A Zimbabwean lesbian asylum seeker has claimed that she was told to hand over naked pictures to ‘prove’ her sexuality to UK authorities.

Skhumbuzo Khumalo, 24, fled her home country in fear of her life after suffering a violent attack at the hands of police.

Male homosexuality is illegal in Zimbabwe, and though female homosexuality is not a crime, the LGBT community faces violence and regular clamp-downs encouraged by President Mugabe.

After fleeing to the UK and claiming asylum in 2014, Ms Khumalo spent weeks at a detention centre. She narrowly avoided deportation back to Zimbabwe, and was granted asylum in June 2015.

However, speaking to asylum groups Fixers, Ms Khumalo opened up about the shocking lengths she had to go to to ‘prove’ her sexuality.

She said: “Clearly just by looking at you, they will not judge if you are gay or straight.

“So they left me in a position where I had to produce photos of a sexual nature, which I didn’t feel comfortable sharing.

“The officer began flicking through the photos while I was sat in front of him. It was extremely degrading.

“I was asked lots of personal questions, and then I was asked if I could go back home and live in another city and hide the fact that I’m gay.

“I thought, ‘how can you hide the fact that you love a certain person? It’s ridiculous’.

She added: “When I thought I might be sent back to Zimbabwe, I felt like committing suicide, because me ending my life is better than people back home ending it for me.”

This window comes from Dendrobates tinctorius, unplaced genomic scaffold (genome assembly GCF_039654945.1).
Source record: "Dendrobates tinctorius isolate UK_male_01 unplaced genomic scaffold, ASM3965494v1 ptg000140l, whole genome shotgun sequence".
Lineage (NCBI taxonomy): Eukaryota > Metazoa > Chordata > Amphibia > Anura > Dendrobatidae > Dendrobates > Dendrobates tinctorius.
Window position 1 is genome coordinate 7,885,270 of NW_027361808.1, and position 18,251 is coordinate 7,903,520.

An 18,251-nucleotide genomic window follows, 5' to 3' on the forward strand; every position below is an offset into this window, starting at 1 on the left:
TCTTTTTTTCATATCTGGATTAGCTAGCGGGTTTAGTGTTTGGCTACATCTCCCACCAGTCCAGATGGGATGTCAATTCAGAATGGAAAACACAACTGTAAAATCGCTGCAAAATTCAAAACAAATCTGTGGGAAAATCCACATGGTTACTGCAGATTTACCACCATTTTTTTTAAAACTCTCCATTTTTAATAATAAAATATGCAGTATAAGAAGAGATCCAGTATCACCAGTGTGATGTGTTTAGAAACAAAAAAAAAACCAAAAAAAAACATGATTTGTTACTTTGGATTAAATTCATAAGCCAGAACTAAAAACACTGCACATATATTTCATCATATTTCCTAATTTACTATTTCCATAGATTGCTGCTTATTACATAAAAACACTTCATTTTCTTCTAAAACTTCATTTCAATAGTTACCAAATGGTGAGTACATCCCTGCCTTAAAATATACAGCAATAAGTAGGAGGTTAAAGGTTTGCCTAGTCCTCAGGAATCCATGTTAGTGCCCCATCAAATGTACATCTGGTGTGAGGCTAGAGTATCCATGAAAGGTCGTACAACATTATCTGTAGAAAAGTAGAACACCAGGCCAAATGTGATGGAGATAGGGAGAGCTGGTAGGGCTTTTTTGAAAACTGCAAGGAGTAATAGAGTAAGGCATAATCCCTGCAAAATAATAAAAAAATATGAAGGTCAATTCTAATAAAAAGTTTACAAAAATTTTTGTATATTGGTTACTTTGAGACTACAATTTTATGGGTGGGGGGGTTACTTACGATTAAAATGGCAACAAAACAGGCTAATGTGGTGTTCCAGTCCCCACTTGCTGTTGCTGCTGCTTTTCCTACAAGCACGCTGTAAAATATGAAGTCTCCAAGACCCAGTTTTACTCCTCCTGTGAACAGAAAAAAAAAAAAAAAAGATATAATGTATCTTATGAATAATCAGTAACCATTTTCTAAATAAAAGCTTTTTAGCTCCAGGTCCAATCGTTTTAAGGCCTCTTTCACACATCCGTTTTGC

Ms Khumalo also recalled the horrific attack that forced her to flee for her life.

She said: “I have nightmares almost every night. It’s as if it only happened yesterday.

“I was like any other child, I had a happy childhood, everything you’d want and hope your childhood to be but then it changed.

“A group of police officers forced their way in. Everyone scattered as they began beating us.

“I was told: ‘You need to be fixed. We’ll kill you. Gay people are demonic and possessed’.

“I saw one of them reach for the teapot, and to my horror, he threw the boiling water over me. I was screaming in agony; it was so painful.”

“I was left with big blisters which have since turned into scars. I was lucky to escape with my life.

“After the attack I felt my dignity, self-respect and confidence drain away. I couldn’t live like that anymore.

“I left Zimbabwe because of the torture I was facing.”

A spokesperson for the Home Office said: “The UK has a proud history of granting asylum to those who need it and we do not deport anyone at risk of persecution because of their sexuality.

“All applicants are required to establish they face persecution, inhumane or degrading treatment in their home country to qualify for our protection.

“We deal with any matters concerning an individual’s sexual orientation as sensitively as possible and our guidance is clear that staff are not permitted to ask inappropriate or intrusive questions, or ask for evidence of an explicit nature.”

Theresa May ordered a review of the procedures for LGBT asylum claims in 2014 after reports that official procedures were not being followed, but there have been a number of controversial cases since.